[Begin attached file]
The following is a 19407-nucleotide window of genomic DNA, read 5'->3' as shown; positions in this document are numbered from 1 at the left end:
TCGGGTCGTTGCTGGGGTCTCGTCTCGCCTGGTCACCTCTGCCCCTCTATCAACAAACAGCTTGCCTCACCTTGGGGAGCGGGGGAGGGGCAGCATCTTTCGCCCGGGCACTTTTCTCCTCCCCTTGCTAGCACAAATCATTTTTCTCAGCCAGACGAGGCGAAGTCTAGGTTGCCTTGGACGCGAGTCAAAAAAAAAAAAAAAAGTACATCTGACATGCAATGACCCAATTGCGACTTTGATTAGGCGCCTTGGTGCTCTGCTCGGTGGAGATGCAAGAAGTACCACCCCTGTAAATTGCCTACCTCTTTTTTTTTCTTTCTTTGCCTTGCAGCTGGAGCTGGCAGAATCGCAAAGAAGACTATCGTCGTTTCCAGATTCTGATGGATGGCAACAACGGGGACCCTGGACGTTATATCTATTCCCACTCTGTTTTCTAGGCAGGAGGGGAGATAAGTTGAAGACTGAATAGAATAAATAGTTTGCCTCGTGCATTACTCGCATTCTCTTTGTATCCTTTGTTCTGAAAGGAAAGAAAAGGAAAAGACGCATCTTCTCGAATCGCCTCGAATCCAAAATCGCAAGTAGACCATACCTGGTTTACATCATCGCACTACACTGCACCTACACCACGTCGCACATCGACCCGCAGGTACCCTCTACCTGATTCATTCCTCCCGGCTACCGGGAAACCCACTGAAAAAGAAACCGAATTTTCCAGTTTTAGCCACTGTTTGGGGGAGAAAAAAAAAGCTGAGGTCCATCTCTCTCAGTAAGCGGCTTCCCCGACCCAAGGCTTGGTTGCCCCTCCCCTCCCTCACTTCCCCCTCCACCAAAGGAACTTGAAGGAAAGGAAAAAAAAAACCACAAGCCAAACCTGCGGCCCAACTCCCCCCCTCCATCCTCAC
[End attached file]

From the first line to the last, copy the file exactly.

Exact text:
The following is a 19407-nucleotide window of genomic DNA, read 5'->3' as shown; positions in this document are numbered from 1 at the left end:
TCGGGTCGTTGCTGGGGTCTCGTCTCGCCTGGTCACCTCTGCCCCTCTATCAACAAACAGCTTGCCTCACCTTGGGGAGCGGGGGAGGGGCAGCATCTTTCGCCCGGGCACTTTTCTCCTCCCCTTGCTAGCACAAATCATTTTTCTCAGCCAGACGAGGCGAAGTCTAGGTTGCCTTGGACGCGAGTCAAAAAAAAAAAAAAAAGTACATCTGACATGCAATGACCCAATTGCGACTTTGATTAGGCGCCTTGGTGCTCTGCTCGGTGGAGATGCAAGAAGTACCACCCCTGTAAATTGCCTACCTCTTTTTTTTTCTTTCTTTGCCTTGCAGCTGGAGCTGGCAGAATCGCAAAGAAGACTATCGTCGTTTCCAGATTCTGATGGATGGCAACAACGGGGACCCTGGACGTTATATCTATTCCCACTCTGTTTTCTAGGCAGGAGGGGAGATAAGTTGAAGACTGAATAGAATAAATAGTTTGCCTCGTGCATTACTCGCATTCTCTTTGTATCCTTTGTTCTGAAAGGAAAGAAAAGGAAAAGACGCATCTTCTCGAATCGCCTCGAATCCAAAATCGCAAGTAGACCATACCTGGTTTACATCATCGCACTACACTGCACCTACACCACGTCGCACATCGACCCGCAGGTACCCTCTACCTGATTCATTCCTCCCGGCTACCGGGAAACCCACTGAAAAAGAAACCGAATTTTCCAGTTTTAGCCACTGTTTGGGGGAGAAAAAAAAAGCTGAGGTCCATCTCTCTCAGTAAGCGGCTTCCCCGACCCAAGGCTTGGTTGCCCCTCCCCTCCCTCACTTCCCCCTCCACCAAAGGAACTTGAAGGAAAGGAAAAAAAAAACCACAAGCCAAACCTGCGGCCCAACTCCCCCCCTCCATCCTCAC